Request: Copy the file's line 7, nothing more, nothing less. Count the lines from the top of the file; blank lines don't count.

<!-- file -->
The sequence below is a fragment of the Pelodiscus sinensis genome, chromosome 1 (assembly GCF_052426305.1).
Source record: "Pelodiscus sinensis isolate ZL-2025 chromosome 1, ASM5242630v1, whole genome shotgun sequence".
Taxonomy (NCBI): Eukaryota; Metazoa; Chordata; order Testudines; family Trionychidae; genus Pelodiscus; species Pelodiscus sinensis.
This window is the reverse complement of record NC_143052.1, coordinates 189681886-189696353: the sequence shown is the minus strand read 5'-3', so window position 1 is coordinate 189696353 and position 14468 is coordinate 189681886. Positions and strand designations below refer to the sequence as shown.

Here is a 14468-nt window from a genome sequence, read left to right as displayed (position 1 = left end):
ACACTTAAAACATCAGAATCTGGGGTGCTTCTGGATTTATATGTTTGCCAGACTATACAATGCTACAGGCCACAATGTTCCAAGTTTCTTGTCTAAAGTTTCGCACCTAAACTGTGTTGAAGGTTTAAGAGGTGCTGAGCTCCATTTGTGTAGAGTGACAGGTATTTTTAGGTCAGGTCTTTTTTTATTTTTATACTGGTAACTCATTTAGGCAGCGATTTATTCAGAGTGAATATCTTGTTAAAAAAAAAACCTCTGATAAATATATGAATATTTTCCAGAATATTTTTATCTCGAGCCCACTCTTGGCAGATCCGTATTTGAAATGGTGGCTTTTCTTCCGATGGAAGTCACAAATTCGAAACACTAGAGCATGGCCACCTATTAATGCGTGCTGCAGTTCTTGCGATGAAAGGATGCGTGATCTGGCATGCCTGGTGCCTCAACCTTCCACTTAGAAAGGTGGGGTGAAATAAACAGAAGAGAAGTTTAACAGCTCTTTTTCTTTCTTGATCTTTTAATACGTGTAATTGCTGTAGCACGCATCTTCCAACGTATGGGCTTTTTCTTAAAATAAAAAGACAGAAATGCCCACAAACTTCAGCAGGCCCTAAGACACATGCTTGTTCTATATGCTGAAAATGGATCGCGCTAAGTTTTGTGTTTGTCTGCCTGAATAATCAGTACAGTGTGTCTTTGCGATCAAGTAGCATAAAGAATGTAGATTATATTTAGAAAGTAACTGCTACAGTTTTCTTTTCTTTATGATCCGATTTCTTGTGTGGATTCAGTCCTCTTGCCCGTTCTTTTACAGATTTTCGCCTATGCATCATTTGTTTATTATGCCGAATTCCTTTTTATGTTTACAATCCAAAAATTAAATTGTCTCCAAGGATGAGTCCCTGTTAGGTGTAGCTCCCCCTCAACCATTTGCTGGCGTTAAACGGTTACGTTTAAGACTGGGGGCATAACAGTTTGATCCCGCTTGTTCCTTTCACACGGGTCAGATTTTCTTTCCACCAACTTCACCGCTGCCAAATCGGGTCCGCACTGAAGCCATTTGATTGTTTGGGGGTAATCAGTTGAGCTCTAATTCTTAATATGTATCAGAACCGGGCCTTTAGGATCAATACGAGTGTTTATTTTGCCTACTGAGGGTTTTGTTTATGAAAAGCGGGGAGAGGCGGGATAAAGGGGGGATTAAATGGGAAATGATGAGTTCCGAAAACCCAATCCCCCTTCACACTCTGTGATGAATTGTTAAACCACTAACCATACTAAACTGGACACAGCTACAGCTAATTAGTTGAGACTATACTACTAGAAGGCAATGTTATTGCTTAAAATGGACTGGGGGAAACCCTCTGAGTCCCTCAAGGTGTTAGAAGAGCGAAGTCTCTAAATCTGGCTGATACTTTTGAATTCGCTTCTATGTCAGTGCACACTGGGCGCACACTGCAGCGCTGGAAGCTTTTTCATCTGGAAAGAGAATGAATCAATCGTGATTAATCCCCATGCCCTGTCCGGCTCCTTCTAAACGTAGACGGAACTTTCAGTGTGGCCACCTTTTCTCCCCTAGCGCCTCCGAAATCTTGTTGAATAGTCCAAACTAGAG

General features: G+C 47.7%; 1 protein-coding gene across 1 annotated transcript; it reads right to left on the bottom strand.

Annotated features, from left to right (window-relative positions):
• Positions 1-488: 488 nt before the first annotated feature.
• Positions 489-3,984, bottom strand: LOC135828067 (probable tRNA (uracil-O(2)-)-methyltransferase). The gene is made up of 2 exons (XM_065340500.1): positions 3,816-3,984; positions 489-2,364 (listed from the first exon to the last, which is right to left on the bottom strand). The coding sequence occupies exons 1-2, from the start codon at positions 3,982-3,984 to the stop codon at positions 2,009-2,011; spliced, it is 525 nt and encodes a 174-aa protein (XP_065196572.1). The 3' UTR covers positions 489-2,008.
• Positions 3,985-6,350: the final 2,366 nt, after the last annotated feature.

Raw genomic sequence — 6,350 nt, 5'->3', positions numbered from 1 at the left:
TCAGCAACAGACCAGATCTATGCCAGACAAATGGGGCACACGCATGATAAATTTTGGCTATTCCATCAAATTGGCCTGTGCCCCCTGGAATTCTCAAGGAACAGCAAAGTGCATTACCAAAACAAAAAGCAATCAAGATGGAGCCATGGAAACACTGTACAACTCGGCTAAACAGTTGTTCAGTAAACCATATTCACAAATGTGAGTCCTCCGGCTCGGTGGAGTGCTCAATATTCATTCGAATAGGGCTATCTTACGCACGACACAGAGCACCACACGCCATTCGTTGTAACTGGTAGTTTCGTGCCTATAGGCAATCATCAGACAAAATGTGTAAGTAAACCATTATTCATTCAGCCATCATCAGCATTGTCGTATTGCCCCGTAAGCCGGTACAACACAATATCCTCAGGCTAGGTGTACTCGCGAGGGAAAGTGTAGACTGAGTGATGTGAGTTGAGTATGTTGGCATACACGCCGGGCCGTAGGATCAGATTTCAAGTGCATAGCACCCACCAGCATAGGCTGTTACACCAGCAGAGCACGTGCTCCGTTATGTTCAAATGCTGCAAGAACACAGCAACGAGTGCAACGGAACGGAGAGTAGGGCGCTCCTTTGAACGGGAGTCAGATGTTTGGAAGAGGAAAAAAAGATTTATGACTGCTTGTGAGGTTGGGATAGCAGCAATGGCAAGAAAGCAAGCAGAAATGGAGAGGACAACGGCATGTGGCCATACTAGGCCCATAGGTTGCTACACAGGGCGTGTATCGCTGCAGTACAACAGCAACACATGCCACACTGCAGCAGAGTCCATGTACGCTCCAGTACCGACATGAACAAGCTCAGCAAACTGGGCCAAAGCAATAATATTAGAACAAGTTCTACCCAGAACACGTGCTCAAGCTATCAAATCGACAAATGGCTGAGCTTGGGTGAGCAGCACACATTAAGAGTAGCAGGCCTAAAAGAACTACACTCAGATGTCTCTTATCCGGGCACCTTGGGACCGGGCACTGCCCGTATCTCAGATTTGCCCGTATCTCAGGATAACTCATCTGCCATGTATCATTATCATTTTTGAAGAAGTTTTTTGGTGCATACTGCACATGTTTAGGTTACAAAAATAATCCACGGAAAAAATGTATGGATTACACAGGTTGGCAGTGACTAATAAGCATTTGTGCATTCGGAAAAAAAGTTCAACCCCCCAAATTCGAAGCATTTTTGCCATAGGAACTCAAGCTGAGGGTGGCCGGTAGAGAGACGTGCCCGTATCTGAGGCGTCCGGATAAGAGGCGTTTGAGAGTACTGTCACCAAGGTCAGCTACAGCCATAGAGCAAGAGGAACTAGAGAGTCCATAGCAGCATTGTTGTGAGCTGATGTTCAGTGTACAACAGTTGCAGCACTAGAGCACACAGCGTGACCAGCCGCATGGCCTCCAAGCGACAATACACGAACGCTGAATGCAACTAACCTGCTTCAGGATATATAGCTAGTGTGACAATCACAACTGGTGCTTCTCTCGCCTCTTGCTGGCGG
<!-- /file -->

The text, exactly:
General features: G+C 47.7%; 1 protein-coding gene across 1 annotated transcript; it reads right to left on the bottom strand.